Discourse particles and focus effects in a question-under-discussion framework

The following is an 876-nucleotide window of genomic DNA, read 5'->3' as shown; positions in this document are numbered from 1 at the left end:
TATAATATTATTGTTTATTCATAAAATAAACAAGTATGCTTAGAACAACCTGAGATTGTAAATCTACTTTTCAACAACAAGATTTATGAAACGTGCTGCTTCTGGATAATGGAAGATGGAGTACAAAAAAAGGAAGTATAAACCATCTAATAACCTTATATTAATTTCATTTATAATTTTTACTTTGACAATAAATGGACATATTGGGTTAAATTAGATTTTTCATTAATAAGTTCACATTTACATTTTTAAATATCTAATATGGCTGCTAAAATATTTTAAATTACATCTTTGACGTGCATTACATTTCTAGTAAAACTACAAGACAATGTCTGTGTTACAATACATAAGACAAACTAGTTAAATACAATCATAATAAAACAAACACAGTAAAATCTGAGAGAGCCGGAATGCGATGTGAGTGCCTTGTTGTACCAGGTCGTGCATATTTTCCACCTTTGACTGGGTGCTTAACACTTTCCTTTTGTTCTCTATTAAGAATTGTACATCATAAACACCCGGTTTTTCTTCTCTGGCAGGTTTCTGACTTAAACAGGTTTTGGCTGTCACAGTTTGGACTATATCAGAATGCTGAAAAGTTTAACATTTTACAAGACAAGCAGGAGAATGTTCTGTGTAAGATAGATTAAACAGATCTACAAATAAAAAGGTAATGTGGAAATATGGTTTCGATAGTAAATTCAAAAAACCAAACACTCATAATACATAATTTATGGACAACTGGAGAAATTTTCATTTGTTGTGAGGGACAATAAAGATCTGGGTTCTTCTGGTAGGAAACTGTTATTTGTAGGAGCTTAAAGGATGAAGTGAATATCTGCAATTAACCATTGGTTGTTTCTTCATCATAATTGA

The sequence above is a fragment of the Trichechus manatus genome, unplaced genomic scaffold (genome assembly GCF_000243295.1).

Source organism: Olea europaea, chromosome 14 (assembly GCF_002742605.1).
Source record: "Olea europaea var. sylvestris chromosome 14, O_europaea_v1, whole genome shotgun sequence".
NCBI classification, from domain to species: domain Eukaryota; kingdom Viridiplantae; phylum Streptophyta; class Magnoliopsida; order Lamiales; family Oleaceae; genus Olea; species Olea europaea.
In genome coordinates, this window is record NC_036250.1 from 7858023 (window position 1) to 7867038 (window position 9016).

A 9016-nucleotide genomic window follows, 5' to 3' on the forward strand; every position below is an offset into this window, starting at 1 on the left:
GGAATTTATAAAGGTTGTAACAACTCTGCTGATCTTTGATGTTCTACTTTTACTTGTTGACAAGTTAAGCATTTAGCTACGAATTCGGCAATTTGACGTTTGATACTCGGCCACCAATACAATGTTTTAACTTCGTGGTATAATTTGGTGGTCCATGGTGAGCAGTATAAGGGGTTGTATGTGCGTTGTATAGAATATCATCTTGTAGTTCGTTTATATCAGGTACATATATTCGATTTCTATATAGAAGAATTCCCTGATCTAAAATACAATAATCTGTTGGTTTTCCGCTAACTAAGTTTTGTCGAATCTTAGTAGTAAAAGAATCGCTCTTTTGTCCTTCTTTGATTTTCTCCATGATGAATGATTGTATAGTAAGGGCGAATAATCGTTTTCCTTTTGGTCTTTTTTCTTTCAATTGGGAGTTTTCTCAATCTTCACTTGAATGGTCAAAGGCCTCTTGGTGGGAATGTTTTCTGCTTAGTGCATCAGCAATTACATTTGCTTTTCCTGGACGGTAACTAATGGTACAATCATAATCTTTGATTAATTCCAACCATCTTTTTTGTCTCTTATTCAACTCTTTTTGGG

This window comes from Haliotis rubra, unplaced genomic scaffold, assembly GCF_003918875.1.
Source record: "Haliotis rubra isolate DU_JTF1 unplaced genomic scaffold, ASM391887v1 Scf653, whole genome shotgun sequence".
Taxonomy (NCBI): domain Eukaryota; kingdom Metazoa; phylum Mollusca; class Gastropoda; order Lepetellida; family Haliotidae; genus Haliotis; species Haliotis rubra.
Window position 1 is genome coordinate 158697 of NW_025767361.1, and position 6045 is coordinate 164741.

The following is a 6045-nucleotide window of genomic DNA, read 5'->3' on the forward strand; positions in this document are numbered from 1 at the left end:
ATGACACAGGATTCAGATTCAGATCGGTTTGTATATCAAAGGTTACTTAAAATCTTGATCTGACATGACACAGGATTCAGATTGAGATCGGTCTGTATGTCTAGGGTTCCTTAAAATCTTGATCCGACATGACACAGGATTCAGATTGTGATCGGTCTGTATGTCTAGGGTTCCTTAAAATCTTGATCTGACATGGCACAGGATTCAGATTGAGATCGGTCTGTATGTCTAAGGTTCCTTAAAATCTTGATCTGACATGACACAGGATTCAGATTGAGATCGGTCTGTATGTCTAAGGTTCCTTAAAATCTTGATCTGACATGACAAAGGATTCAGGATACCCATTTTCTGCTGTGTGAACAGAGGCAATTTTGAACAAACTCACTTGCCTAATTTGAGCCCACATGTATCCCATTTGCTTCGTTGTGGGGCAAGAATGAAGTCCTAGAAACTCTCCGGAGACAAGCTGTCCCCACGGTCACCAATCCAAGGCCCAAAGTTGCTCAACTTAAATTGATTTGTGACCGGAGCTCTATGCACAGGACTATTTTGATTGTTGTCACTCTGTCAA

Discourse particles provide important signals in conversation, by helping speakers and hearers coordinate on the course of an interaction. Therefore, a precise understanding of discourse particles will provide new insights into the pragmatics of conversation. I will present a framework based on questions under discussion that allows us to capture the key information-theoretic structures in conversation that seem to affect the use of discourse particles: the presence or absence of presuppositions, the issues guiding a conversation, and how interlocutors move between these issues. In this talk, I will present two case studies of German discourse particles that highlight central aspects of the QUD framework: ‘überhaupt’ and ‘doch.’ These raise a challenge found in particle systems in many languages: lexicalized focus. Many languages possess particles that can occur with or without focus, and the meanings associated with the unfocused and focused variants are often very different. Since intonation can have discourse-managing functions similar to that of discourse particles, the effect of having or lacking focus marking directly *on* a particle is different from the effect of focus on regular content words. I will identify patterns that allow us to systematically distinguish the meanings of focused and unfocused particles in a focused/unfocused pair. This serves as a stepping stone towards understanding the interplay of grammar, intonation, and interaction.